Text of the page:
Rapid response team heading to Old Crow, Yukon, to tackle COVID-19

Premier Sandy Silver and Yukon’s acting Chief Medical Officer Dr. Catherine Elliott held a news conference on Wednesday about COVID-19 in the territory. (CBC)

Last week, the Vuntut Gwitchin Government passed additional measures requiring all residents to self-isolate

A rapid response team is being sent to Old Crow, Yukon, this week to help with the COVID-19 situation there, Premier Sandy Silver said Wednesday.

He made the announcement during a news conference on Wednesday, accompanied by Yukon’s acting Chief Medical Officer of Health Dr. Catherine Elliot.

The rapid response team is set to provide “testing support” in Old Crow, Elliott said.

This could include using rapid molecular testing in a health centre or community setting, she said, and it could include social supports “depending on the community’s needs.”

Last Thursday, the Vuntut Gwitchin Government in Old Crow passed additional measures requiring all residents to self-isolate and stay inside their homes for 14 days.

The isolation period took effect last Friday. Each residence is allowed to form a social bubble with one other household, masks need to be worn in public spaces, and people are able to go on the land for traditional purposes as long as they follow the rules.

Non-essential travel to and from the community has been barred. There are four active cases there right now, and two recovered as of Tuesday, Elliott said, and none have been severe.

She said the majority of cases were introduced from outside the community or through close household contacts. She said the territory is not currently seeing community transmission in Old Crow.

“We’re watching to see if there is spread in the community,” Elliott said. “Old Crow community has really taken this bull by the horns and [is using] all the tools in their toolbox including supporting people at home with food and necessities.”

Omicron ‘will become the dominant variant’

There are no Omicron cases in the territory right now, Elliott said on Wednesday, as the first two confirmed known cases of the variant in the territory, announced a week ago, have recovered.

However, Elliott said that in time, Omicron “will become the dominant variant” in the Yukon.

“What we do now is about how much we can slow the time when Omicron is spreading in our community and how much we can abate or protect ourselves against any severe disease that Omicron could cause,” she said.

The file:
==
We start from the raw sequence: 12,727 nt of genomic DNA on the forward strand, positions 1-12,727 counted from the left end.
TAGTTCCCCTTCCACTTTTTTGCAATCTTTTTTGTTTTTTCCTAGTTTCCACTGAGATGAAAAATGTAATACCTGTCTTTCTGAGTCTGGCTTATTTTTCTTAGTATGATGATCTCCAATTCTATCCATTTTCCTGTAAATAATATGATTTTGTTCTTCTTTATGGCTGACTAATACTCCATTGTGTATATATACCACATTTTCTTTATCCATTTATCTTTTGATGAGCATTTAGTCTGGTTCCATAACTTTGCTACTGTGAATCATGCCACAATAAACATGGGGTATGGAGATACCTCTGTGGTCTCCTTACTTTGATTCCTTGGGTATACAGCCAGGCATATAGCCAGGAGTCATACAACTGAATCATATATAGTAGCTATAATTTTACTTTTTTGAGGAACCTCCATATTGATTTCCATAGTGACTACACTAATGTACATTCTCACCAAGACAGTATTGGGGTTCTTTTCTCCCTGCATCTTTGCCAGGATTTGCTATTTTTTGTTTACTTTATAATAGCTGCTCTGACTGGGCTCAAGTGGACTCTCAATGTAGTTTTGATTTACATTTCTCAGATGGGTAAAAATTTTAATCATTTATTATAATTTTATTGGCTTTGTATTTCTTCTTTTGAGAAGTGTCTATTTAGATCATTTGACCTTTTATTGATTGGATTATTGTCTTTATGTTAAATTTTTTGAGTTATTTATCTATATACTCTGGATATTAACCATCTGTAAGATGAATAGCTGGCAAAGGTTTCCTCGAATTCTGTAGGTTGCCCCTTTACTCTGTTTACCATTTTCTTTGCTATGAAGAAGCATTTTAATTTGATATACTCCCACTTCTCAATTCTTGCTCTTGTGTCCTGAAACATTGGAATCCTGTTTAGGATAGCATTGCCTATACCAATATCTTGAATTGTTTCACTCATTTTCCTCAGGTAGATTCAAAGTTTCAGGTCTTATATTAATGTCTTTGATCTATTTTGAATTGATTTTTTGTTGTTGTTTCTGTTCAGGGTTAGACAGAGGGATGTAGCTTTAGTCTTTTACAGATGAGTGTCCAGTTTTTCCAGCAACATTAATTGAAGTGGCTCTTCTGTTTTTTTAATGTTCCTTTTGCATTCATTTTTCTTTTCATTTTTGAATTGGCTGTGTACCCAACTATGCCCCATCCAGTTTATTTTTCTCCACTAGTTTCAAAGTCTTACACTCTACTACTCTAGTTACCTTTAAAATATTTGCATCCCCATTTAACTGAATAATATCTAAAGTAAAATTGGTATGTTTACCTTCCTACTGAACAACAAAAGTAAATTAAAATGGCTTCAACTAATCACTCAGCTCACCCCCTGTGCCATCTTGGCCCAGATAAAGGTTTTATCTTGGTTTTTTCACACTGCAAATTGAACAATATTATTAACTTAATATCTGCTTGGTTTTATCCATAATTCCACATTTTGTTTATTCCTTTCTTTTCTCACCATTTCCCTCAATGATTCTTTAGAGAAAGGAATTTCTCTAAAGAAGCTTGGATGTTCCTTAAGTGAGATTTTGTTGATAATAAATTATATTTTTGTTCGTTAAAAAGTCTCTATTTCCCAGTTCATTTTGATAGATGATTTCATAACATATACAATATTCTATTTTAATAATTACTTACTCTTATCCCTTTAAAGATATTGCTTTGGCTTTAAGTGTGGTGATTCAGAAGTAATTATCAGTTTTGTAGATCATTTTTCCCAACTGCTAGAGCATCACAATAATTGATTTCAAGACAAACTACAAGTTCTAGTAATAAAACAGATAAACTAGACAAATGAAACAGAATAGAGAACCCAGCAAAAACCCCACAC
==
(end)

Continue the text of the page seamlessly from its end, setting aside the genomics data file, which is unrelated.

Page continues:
Since Omicron is “so transmissible” she warned that when the variant is in Yukon, “it will infect a lot more people.”

One thing I’ve seen time and again throughout this pandemic is people think they’re going to get infected by somebody who’s foreign or from away or from a different community or a different social group,” Elliott said.

“The fact is we’re most likely to infect those people we’re close [to] … and that’s really important to remember.”

More gov’t employees attest to being vaccinated

So far 17 more full-time territorial government employees have attested to having at least one shot of the COVID-19 vaccine since last week, Silver said.

It has now been two weeks since the vaccine requirements for employees have come into effect. Those who did not attest by midnight on Nov. 30 had to take leave without pay starting Dec. 1.

“Overall, it has been great to see how many people have attested to to having their first dose of their COVID-19 vaccination. As attestations continue to come in.”

He said as of Tuesday, 94.5 per cent of employees have attested to having received their first dose. Those who have not yet attested include 90 full-time employees.

Correctional facility outbreak contained

It was also announced last week that as of Dec. 8, people in Whitehorse aged 18 and over can book appointments to get a COVID-19 booster shot, though appointments for first shots for the five to 11 age group is being prioritized for now.

On Monday, an outbreak was declared at the Whitehorse Correctional Centre, where there were three confirmed COVID-19 cases. Elliott said Wednesday that the cases there have since been contained.

As of Wednesday morning, there are 52 active COVID-19 cases across the territory, Elliott said. The seven-day average of active cases is 67.6, compared with 63.6 the week before, she added. Over the past week, there’s been an average of eight new cases per day.

Related stories from around the North: 

Canada: Another Nunavik community moved to yellow COVID-19 alert level in northern Quebec, Eye on the Arctic

Finland: COVID-19 surge casts shadow over tourism in Finnish Lapland, Yle News

Greenland: New strategy activated to manage COVID-19 outbreak in Upernavik, Greenland, Eye on the Arctic

Iceland: Iceland extends COVID-19 measures for at least two weeks, Eye on the Arctic

Norway: Norway imposes partial pre-Christmas COVID lockdown, The Independent Barents Observer

Sweden: Sweden to introduce new Covid-19 measures on Dec. 8, Eye on the Arctic

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